<p>It reset automatically after certain delay time.</p>
Where can I find this gun or one like it?
<p>So if I wanted to make something like GhostBlasters (http://sallycorp.com/dark-rides/interactive/ghostblasters/) or (<a href="http://youtu.be/jCPYlzXxpDA" rel="nofollow">http://youtu.be/jCPYlzXxpDA</a>), how would I make it recognize when I hit something and relay that back to a main arduino running in the car? </p>
<p>I think there is a computer link up all sensors, guns and score boards on each car. When specific gun hit the sensor, computer recognized the gun signal and score at specific car.</p>
<p>is there any way you could post an ible showing how to do it w/ an arduino due or uno.........would be a great help thanks:)</p>
You can make a stand alone arduino for $5!
Yes, but it took me a lot of time / tools / debug that worth more then buying from sparkfun.<br>Besides, it is much expensive to buy components in small qty.
i can't understand the scheme, can you post another detailed scheme ?
Posted the updated schematic, hope you understand how it works.
How much did you pay for the pcb?
I ordered a batch of PCB. Around USD$150 for the PCBs
How much did the servos, and arduino mini's cost?
The servo cost USD$11 and Arduino Mini cost USD$10 <br>See below link: <br>https://www.sparkfun.com/products/10333 <br>https://www.sparkfun.com/products/11113
IR transmitter and IR receiver what kind i know there are diff types and how far can you shoot with them. is there a way to send a score?! and could you hook up the targets to a vest and just play lazer tag
IR transmitter and IR receiver are used on the target board only to retrieve the coded signal. The IR receiver has automatic gain control (AGC) amplifier and filter inside the component. you can find the similar one on sparkfun with data sheet. <br>https://www.sparkfun.com/products/10266 <br> <br>Laser diode in the gun has good transmission range. You can see the red dot in 30m distance. <br> <br>Currently there is no score information sending out, but you can modify the arduino code and hook up all target board to an arduino and counting the hit and display the score. <br> <br>If you take a look on the PCB layout, actually you can see a RGB LED was design in the PCB originally. As it is made for the application similar to your suggested game. <br>Beside, this target board can recognize different laser beam from different guns (thanks to the coding signal in laser beam) and it light up LED with different color according the gun signals. <br>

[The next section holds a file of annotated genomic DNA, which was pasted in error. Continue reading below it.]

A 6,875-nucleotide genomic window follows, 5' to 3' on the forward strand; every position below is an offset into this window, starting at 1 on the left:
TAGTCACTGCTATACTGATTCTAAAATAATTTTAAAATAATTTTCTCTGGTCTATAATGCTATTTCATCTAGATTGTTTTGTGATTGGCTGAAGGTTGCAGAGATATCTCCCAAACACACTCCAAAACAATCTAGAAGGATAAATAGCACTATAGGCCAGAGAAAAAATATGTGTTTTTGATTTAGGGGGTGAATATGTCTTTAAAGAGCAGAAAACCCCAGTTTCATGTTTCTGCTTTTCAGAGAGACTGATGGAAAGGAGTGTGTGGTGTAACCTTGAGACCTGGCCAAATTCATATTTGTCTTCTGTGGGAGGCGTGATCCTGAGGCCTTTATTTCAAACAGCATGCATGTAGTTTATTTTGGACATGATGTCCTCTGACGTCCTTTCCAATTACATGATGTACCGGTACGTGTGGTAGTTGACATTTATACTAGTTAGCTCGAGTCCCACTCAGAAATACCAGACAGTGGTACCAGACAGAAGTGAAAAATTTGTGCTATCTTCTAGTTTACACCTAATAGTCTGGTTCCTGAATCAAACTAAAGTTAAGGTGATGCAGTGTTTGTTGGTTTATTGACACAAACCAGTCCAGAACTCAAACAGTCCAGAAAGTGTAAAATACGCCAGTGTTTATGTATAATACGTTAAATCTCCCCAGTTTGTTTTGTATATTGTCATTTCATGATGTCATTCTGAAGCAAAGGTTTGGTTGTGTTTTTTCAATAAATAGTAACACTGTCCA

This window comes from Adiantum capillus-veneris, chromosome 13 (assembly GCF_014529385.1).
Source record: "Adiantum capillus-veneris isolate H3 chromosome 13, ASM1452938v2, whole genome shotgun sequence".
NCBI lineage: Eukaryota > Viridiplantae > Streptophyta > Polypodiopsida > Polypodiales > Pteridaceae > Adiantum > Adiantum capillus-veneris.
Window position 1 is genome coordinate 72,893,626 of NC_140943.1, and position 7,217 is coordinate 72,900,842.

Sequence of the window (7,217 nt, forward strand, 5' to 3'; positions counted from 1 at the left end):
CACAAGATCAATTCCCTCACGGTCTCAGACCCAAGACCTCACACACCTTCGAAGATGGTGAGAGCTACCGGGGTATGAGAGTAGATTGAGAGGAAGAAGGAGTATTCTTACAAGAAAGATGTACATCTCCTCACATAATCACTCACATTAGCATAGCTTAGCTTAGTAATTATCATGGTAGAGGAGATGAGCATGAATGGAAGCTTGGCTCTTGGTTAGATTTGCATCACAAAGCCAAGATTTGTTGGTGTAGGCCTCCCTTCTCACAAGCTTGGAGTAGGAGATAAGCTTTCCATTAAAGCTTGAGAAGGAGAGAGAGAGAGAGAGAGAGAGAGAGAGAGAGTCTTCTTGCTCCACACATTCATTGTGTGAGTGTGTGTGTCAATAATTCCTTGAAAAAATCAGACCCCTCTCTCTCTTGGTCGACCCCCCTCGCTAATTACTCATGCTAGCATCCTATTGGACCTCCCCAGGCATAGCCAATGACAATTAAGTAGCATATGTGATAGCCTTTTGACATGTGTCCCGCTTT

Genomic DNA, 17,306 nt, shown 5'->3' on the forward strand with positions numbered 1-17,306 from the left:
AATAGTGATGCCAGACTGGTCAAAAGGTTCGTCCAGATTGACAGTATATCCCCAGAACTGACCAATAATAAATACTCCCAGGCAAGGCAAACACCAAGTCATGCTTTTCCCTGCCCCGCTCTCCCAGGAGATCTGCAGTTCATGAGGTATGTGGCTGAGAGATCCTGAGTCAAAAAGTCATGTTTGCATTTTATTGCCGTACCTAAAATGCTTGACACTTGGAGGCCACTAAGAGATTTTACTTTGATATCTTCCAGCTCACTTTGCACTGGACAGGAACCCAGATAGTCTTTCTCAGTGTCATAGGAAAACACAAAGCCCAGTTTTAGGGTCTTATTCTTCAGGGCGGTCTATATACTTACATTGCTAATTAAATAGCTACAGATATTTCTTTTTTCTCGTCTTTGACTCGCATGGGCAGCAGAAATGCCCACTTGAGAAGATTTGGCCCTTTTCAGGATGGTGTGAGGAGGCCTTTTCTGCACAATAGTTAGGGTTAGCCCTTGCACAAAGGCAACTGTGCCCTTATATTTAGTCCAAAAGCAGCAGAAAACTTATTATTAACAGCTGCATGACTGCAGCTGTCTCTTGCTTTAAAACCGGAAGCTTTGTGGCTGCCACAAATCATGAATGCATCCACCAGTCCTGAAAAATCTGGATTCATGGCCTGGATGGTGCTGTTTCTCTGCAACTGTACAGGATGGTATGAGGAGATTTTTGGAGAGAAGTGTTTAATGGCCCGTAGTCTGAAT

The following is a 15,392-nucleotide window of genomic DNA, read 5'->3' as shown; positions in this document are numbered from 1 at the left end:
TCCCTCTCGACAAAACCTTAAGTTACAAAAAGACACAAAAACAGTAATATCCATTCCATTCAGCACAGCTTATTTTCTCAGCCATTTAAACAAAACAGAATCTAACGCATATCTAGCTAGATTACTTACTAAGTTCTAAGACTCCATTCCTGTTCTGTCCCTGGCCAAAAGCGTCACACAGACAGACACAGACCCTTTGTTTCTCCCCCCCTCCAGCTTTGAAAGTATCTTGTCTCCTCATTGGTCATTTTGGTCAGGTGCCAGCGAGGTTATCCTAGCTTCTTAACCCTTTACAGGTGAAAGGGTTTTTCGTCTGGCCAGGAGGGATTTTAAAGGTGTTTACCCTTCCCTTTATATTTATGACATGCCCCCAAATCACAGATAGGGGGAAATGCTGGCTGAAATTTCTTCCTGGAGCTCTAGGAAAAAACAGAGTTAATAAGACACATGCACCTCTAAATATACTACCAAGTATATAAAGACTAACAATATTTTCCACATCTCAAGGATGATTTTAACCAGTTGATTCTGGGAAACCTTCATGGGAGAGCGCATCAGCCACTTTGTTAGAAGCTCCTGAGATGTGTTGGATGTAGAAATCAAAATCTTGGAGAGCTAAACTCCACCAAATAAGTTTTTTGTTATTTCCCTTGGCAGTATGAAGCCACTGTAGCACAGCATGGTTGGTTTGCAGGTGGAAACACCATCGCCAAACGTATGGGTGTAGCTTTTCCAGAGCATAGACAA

Did you make your own pcb or did you order them?
I made the prototype on solderless board and arduino Nano. And I made this PCB layout and order from china PCB factory directly. that is the reason why I provide Gerber file.
Thanks for the quick reply. <br>i would suggest gutting a cheap (keychain) remote to put into the gun. <br> <br>While searching Ebay for a toy gun, I found &quot;Target Alarm Clock with LCD Screen&quot; <br>You shoot the target to turn off the Alarm. <br> <br>Should be easy to make an Arduino version. :) <br>
Yes, this project is similar to the alarm clock you suggest. <br>Thanks for your suggestion. I will try to improve the target board and create more instructable projects.
I like the idea (make a Shooting Gallery?), but need more details on the toy gun used. <br>Is it just an LED in the gun or a Laser Diode? <br>Like another poster said why is there an arduino in the gun as well?
I am using laser diode. As laser can provide better shooting experience (you can see the red dot while shooting on target) and the laser diode usually has a lens include. <br> <br>To avoid the false trigger by other light source, I implemented the coding in the laser beam. (Similar to TV remote).
I don't understand why you need a microcontroller in the gun too. Also, why do you need a microcontroller for each target? Can't you just have multiple targets wired up to just one arduino?
To avoid the false trigger by other light source, I implemented the coding in the laser beam (similar to tv remote control). That is the reason why I need an arduino in the gun. It is possible to use multiple targets wired up to one arduino. But it cannot wired up if those targets location is not near by.
Without digging into the program for the pistol, I'm guessing the arduino is sending a coded pulse when you pull the trigger. This way the target knows the intercepted signal pulse is from the pistol and not just an errant flash or reflection from another source. But that's just a SWAG* (* sophisticated wild ass guess)
This looks like a really great project.
pretty cool. wanted to make something like this. Great job.